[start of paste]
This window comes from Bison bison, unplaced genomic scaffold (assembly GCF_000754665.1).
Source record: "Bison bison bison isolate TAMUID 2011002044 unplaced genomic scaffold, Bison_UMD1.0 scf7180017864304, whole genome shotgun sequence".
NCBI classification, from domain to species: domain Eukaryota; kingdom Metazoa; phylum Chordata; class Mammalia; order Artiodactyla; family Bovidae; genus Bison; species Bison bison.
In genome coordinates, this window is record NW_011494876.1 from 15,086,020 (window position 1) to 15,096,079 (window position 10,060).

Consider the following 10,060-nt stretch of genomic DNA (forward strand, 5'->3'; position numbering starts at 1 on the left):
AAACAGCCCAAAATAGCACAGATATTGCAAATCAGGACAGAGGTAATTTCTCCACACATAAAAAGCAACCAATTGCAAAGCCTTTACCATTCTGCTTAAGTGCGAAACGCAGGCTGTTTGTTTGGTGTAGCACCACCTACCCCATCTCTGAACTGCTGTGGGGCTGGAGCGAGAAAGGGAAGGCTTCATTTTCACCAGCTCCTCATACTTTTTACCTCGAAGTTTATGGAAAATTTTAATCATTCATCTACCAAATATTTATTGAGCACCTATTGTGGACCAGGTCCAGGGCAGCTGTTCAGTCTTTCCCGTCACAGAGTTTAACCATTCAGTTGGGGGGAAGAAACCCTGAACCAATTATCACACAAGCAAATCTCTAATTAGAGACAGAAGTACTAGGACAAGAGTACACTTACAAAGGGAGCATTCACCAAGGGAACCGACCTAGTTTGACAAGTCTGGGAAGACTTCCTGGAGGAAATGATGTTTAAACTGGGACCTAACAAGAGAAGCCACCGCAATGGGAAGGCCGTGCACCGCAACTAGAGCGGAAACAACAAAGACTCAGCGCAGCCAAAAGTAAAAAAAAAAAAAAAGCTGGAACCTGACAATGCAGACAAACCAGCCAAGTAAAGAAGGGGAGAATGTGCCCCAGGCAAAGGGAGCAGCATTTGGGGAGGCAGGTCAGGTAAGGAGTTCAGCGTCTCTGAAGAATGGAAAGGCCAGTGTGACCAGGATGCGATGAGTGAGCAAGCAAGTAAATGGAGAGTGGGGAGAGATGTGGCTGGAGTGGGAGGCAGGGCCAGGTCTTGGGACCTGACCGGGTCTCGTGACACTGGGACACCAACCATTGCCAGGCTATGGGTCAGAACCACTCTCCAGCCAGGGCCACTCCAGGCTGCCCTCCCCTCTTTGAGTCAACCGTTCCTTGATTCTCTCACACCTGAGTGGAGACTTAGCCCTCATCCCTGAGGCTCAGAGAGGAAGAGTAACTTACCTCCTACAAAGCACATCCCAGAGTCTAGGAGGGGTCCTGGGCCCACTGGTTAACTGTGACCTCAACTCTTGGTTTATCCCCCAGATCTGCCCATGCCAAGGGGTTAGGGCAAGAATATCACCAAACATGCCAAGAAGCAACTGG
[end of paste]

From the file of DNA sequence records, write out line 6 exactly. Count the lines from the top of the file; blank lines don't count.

AAACAGCCCAAAATAGCACAGATATTGCAAATCAGGACAGAGGTAATTTCTCCACACATAAAAAGCAACCAATTGCAAAGCCTTTACCATTCTGCTTAAGTGCGAAACGCAGGCTGTTTGTTTGGTGTAGCACCACCTACCCCATCTCTGAACTGCTGTGGGGCTGGAGCGAGAAAGGGAAGGCTTCATTTTCACCAGCTCCTCATACTTTTTACCTCGAAGTTTATGGAAAATTTTAATCATTCATCTACCAAATATTTATTGAGCACCTATTGTGGACCAGGTCCAGGGCAGCTGTTCAGTCTTTCCCGTCACAGAGTTTAACCATTCAGTTGGGGGGAAGAAACCCTGAACCAATTATCACACAAGCAAATCTCTAATTAGAGACAGAAGTACTAGGACAAGAGTACACTTACAAAGGGAGCATTCACCAAGGGAACCGACCTAGTTTGACAAGTCTGGGAAGACTTCCTGGAGGAAATGATGTTTAAACTGGGACCTAACAAGAGAAGCCACCGCAATGGGAAGGCCGTGCACCGCAACTAGAGCGGAAACAACAAAGACTCAGCGCAGCCAAAAGTAAAAAAAAAAAAAAAGCTGGAACCTGACAATGCAGACAAACCAGCCAAGTAAAGAAGGGGAGAATGTGCCCCAGGCAAAGGGAGCAGCATTTGGGGAGGCAGGTCAGGTAAGGAGTTCAGCGTCTCTGAAGAATGGAAAGGCCAGTGTGACCAGGATGCGATGAGTGAGCAAGCAAGTAAATGGAGAGTGGGGAGAGATGTGGCTGGAGTGGGAGGCAGGGCCAGGTCTTGGGACCTGACCGGGTCTCGTGACACTGGGACACCAACCATTGCCAGGCTATGGGTCAGAACCACTCTCCAGCCAGGGCCACTCCAGGCTGCCCTCCCCTCTTTGAGTCAACCGTTCCTTGATTCTCTCACACCTGAGTGGAGACTTAGCCCTCATCCCTGAGGCTCAGAGAGGAAGAGTAACTTACCTCCTACAAAGCACATCCCAGAGTCTAGGAGGGGTCCTGGGCCCACTGGTTAACTGTGACCTCAACTCTTGGTTTATCCCCCAGATCTGCCCATGCCAAGGGGTTAGGGCAAGAATATCACCAAACATGCCAAGAAGCAACTGG